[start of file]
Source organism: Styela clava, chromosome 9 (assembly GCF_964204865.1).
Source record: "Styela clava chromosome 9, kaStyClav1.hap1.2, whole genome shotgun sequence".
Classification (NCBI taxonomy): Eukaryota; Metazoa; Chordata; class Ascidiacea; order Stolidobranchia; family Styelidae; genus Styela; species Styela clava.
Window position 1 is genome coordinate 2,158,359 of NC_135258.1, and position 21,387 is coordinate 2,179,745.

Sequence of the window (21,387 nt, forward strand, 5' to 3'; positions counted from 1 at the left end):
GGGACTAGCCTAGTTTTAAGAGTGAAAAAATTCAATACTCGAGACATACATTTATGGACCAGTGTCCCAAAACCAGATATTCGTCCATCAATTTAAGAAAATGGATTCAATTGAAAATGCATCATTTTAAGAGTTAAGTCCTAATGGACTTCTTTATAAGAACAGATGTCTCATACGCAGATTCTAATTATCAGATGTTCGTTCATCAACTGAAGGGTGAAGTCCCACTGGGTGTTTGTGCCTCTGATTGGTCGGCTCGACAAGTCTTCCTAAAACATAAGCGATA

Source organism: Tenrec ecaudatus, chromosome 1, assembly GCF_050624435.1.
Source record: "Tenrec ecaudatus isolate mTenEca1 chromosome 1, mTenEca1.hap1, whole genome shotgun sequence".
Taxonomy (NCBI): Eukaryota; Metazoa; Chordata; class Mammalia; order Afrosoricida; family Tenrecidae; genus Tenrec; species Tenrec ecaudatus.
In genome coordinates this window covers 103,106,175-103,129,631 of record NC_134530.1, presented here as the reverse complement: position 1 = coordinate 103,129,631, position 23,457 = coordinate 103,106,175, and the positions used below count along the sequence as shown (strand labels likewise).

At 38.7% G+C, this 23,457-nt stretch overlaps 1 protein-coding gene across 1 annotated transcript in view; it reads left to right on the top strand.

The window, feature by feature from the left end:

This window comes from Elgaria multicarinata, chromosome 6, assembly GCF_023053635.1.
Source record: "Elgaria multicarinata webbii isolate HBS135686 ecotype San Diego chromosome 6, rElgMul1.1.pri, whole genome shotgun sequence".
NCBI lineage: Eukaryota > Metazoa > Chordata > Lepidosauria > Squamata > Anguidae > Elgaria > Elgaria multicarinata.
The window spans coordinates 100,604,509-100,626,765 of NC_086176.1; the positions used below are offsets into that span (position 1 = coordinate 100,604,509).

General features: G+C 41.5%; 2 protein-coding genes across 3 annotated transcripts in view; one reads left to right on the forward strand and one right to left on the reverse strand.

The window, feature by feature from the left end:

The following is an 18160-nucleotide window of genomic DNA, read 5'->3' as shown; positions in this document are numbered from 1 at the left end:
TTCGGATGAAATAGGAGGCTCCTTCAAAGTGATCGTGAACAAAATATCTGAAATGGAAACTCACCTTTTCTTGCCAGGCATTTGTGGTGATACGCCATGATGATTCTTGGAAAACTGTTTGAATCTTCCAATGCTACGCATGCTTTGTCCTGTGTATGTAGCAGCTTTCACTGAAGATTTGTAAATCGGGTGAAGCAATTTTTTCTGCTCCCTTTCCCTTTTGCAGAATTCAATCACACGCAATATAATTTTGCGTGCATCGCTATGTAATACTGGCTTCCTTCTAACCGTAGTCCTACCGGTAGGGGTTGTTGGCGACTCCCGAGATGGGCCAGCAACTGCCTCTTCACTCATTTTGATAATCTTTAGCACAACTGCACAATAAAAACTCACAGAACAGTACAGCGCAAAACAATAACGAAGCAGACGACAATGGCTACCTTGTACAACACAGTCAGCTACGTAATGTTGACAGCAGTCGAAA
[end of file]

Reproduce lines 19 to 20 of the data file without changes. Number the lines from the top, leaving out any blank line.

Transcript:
The following is an 18160-nucleotide window of genomic DNA, read 5'->3' as shown; positions in this document are numbered from 1 at the left end:
TTCGGATGAAATAGGAGGCTCCTTCAAAGTGATCGTGAACAAAATATCTGAAATGGAAACTCACCTTTTCTTGCCAGGCATTTGTGGTGATACGCCATGATGATTCTTGGAAAACTGTTTGAATCTTCCAATGCTACGCATGCTTTGTCCTGTGTATGTAGCAGCTTTCACTGAAGATTTGTAAATCGGGTGAAGCAATTTTTTCTGCTCCCTTTCCCTTTTGCAGAATTCAATCACACGCAATATAATTTTGCGTGCATCGCTATGTAATACTGGCTTCCTTCTAACCGTAGTCCTACCGGTAGGGGTTGTTGGCGACTCCCGAGATGGGCCAGCAACTGCCTCTTCACTCATTTTGATAATCTTTAGCACAACTGCACAATAAAAACTCACAGAACAGTACAGCGCAAAACAATAACGAAGCAGACGACAATGGCTACCTTGTACAACACAGTCAGCTACGTAATGTTGACAGCAGTCGAAA